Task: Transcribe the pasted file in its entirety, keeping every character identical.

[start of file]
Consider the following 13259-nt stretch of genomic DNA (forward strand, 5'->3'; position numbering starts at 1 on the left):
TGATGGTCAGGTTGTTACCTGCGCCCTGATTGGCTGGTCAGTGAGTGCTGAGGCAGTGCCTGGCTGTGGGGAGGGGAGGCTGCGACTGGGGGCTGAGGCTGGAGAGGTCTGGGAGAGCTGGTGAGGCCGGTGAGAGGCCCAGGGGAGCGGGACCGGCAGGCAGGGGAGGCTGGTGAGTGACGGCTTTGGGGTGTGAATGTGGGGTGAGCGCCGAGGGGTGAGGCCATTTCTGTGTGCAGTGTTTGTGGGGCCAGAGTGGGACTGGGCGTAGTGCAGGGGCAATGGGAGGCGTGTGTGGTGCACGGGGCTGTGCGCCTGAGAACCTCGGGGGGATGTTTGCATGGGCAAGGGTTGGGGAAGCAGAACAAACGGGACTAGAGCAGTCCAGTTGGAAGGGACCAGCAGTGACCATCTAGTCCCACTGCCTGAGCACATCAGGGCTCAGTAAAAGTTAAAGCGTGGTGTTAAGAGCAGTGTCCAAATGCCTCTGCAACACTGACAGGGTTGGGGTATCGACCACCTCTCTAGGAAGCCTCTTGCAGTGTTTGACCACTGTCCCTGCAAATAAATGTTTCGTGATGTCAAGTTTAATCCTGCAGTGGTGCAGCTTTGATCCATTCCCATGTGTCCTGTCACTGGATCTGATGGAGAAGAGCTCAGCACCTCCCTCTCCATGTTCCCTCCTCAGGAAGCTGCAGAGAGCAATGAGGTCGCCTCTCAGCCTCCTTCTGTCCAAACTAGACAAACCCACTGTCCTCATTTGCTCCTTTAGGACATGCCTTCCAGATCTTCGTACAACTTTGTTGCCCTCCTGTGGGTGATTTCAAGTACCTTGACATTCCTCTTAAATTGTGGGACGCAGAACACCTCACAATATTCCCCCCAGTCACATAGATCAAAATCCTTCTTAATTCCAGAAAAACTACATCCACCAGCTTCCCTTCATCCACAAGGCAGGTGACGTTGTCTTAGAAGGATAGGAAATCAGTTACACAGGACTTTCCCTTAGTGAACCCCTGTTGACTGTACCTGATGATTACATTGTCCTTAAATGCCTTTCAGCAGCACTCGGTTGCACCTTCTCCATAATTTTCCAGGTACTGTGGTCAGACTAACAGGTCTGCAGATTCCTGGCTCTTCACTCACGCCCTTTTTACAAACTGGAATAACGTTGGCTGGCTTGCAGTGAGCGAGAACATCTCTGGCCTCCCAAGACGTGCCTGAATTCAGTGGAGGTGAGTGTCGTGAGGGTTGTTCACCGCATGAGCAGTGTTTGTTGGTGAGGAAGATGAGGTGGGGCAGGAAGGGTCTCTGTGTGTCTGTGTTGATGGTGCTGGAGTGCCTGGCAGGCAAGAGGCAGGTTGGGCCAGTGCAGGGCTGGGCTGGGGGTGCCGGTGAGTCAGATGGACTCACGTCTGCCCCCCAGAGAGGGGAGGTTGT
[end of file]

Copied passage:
Consider the following 13259-nt stretch of genomic DNA (forward strand, 5'->3'; position numbering starts at 1 on the left):
TGATGGTCAGGTTGTTACCTGCGCCCTGATTGGCTGGTCAGTGAGTGCTGAGGCAGTGCCTGGCTGTGGGGAGGGGAGGCTGCGACTGGGGGCTGAGGCTGGAGAGGTCTGGGAGAGCTGGTGAGGCCGGTGAGAGGCCCAGGGGAGCGGGACCGGCAGGCAGGGGAGGCTGGTGAGTGACGGCTTTGGGGTGTGAATGTGGGGTGAGCGCCGAGGGGTGAGGCCATTTCTGTGTGCAGTGTTTGTGGGGCCAGAGTGGGACTGGGCGTAGTGCAGGGGCAATGGGAGGCGTGTGTGGTGCACGGGGCTGTGCGCCTGAGAACCTCGGGGGGATGTTTGCATGGGCAAGGGTTGGGGAAGCAGAACAAACGGGACTAGAGCAGTCCAGTTGGAAGGGACCAGCAGTGACCATCTAGTCCCACTGCCTGAGCACATCAGGGCTCAGTAAAAGTTAAAGCGTGGTGTTAAGAGCAGTGTCCAAATGCCTCTGCAACACTGACAGGGTTGGGGTATCGACCACCTCTCTAGGAAGCCTCTTGCAGTGTTTGACCACTGTCCCTGCAAATAAATGTTTCGTGATGTCAAGTTTAATCCTGCAGTGGTGCAGCTTTGATCCATTCCCATGTGTCCTGTCACTGGATCTGATGGAGAAGAGCTCAGCACCTCCCTCTCCATGTTCCCTCCTCAGGAAGCTGCAGAGAGCAATGAGGTCGCCTCTCAGCCTCCTTCTGTCCAAACTAGACAAACCCACTGTCCTCATTTGCTCCTTTAGGACATGCCTTCCAGATCTTCGTACAACTTTGTTGCCCTCCTGTGGGTGATTTCAAGTACCTTGACATTCCTCTTAAATTGTGGGACGCAGAACACCTCACAATATTCCCCCCAGTCACATAGATCAAAATCCTTCTTAATTCCAGAAAAACTACATCCACCAGCTTCCCTTCATCCACAAGGCAGGTGACGTTGTCTTAGAAGGATAGGAAATCAGTTACACAGGACTTTCCCTTAGTGAACCCCTGTTGACTGTACCTGATGATTACATTGTCCTTAAATGCCTTTCAGCAGCACTCGGTTGCACCTTCTCCATAATTTTCCAGGTACTGTGGTCAGACTAACAGGTCTGCAGATTCCTGGCTCTTCACTCACGCCCTTTTTACAAACTGGAATAACGTTGGCTGGCTTGCAGTGAGCGAGAACATCTCTGGCCTCCCAAGACGTGCCTGAATTCAGTGGAGGTGAGTGTCGTGAGGGTTGTTCACCGCATGAGCAGTGTTTGTTGGTGAGGAAGATGAGGTGGGGCAGGAAGGGTCTCTGTGTGTCTGTGTTGATGGTGCTGGAGTGCCTGGCAGGCAAGAGGCAGGTTGGGCCAGTGCAGGGCTGGGCTGGGGGTGCCGGTGAGTCAGATGGACTCACGTCTGCCCCCCAGAGAGGGGAGGTTGT